Ebooka przeczytasz w aplikacjach Legimi na:
Odsłuch ebooka (TTS) dostępny w abonamencie „ebooki+audiobooki bez limitu” w aplikacji Legimi na:
To the best of our knowledge, the text of this
work is in the “Public Domain”.
HOWEVER, copyright law varies in other countries, and the work may still be under
copyright in the country from which you are accessing this website. It is your
responsibility to check the applicable copyright laws in your country before
downloading this work.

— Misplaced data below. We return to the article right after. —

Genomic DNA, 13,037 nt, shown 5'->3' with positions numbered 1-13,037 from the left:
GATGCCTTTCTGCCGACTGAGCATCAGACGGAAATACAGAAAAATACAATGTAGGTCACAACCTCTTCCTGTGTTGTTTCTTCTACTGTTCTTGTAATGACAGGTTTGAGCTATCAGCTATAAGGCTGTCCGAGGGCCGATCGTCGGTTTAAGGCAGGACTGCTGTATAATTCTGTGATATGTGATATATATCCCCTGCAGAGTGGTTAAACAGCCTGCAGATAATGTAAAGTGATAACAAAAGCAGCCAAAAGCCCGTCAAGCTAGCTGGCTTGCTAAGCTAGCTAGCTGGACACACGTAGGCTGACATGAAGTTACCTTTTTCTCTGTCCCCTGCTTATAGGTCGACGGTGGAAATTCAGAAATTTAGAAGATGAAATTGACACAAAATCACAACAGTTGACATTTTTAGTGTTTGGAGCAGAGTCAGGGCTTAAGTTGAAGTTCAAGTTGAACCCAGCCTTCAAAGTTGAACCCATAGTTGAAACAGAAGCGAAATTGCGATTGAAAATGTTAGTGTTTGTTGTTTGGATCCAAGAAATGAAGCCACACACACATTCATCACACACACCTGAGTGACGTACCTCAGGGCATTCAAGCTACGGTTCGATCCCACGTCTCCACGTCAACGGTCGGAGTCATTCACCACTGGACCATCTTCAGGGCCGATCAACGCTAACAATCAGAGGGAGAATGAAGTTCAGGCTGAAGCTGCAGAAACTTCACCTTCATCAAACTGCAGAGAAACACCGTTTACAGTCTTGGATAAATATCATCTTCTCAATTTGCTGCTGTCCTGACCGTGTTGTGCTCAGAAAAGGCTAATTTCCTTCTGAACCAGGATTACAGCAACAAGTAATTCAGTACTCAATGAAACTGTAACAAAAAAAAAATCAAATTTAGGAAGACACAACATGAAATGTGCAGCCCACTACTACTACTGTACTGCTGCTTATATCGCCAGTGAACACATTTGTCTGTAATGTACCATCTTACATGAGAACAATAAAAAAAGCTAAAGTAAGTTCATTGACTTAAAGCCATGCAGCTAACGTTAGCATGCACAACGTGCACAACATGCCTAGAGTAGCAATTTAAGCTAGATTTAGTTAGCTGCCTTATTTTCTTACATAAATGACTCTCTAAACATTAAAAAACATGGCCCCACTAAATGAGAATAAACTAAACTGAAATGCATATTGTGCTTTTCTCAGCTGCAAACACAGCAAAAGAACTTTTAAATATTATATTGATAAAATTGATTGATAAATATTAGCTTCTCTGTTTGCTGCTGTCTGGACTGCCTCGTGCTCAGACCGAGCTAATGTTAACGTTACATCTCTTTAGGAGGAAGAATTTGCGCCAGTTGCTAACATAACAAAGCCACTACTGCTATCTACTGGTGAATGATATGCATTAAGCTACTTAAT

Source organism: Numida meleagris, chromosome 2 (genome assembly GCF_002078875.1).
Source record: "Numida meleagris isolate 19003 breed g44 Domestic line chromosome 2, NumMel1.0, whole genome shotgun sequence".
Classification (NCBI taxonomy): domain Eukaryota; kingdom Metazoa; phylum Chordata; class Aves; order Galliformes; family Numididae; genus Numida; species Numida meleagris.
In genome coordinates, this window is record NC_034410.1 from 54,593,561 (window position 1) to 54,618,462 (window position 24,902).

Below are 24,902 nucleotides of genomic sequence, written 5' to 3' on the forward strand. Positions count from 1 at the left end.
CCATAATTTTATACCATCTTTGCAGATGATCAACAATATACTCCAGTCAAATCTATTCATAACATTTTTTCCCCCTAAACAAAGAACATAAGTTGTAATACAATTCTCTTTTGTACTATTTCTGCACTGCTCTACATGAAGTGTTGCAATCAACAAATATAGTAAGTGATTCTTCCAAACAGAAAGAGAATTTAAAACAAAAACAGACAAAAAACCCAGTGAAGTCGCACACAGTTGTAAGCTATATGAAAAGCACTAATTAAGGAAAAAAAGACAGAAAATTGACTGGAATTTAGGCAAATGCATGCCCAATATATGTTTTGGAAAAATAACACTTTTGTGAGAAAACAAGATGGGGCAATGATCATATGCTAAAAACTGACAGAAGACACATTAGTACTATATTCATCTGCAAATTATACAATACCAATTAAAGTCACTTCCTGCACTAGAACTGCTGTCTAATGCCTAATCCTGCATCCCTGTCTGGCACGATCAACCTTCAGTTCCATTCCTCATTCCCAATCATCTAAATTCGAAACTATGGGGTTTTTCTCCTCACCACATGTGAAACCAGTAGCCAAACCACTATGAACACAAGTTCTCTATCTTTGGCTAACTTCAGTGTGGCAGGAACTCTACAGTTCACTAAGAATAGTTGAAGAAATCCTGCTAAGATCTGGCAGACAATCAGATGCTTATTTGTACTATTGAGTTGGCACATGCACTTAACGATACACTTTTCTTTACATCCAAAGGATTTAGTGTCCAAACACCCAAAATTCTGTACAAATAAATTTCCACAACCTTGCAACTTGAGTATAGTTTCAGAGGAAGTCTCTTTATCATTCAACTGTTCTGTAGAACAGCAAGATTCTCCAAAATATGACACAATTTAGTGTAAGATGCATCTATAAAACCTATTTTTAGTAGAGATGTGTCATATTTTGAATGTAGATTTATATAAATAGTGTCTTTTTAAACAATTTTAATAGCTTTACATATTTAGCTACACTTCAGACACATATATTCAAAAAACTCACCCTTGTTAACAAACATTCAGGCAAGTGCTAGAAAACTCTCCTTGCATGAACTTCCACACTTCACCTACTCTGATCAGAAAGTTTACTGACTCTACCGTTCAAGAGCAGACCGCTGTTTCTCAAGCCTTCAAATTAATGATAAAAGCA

Of a hundred travellers who spend a night at Tre-Madoc, in North Wales, there is not one, perhaps, who goes to the neighbouring village of Pen-Morfa. The new town, built by Mr Maddocks, Shelley’s friend, has taken away all the importance of the ancient village — formerly, as its name imports, ‘the head of the marsh;’ that marsh which Mr Maddocks drained and dyked, and reclaimed from the Traeth Mawr, till Pen-Morfa, against the walls of whose cottages the winter tides lashed in former days, has come to stand, high and dry, three miles from the sea, on a disused road to Caernarvon. I do not think there has been a new cottage built in Pen-Morfa this hundred years, and many an old one has dates in some obscure corner which tell of the fifteenth century. The joists of timber, where they meet overhead, are blackened with the smoke of centuries. There is one large room, round which the beds are built like cupboards, with wooden doors to open and shut, somewhat in the old Scotch fashion, I imagine; and below the bed (at least in one instance I can testify that this was the case, and I was told it was not uncommon) is a great wide wooden drawer, which contained the oat-cake, baked for some months’ consumption by the family. They call the promontory of Llyn (the point at the end of Caernarvonshire), Welsh Wales. I think they might call Pen-Morfa a Welsh Welsh village; it is so national in its ways, and buildings, and inhabitants, and so different from the towns and hamlets into which the English throng in summer. How these said inhabitants of Pen-Morfa ever are distinguished by their names, I, uninitiated, cannot tell. I only know for a fact, that in a family there with which I am acquainted, the eldest son’s name is John Jones, because his father’s was John Thomas; that the second son is called David Williams, because his grandfather was William Wynn; and that the girls are called indiscriminately by the names of Thomas and Jones. I have heard some of the Welsh chuckle over the way in which they have baffled the barristers at Caernarvon assizes, denying the name under which they had been subpoenaed to give evidence, if they were unwilling witnesses. I could tell you of a great deal which is peculiar and wild in these true Welsh people, who are what I suppose we English were a century ago; but I must hasten on to my tale.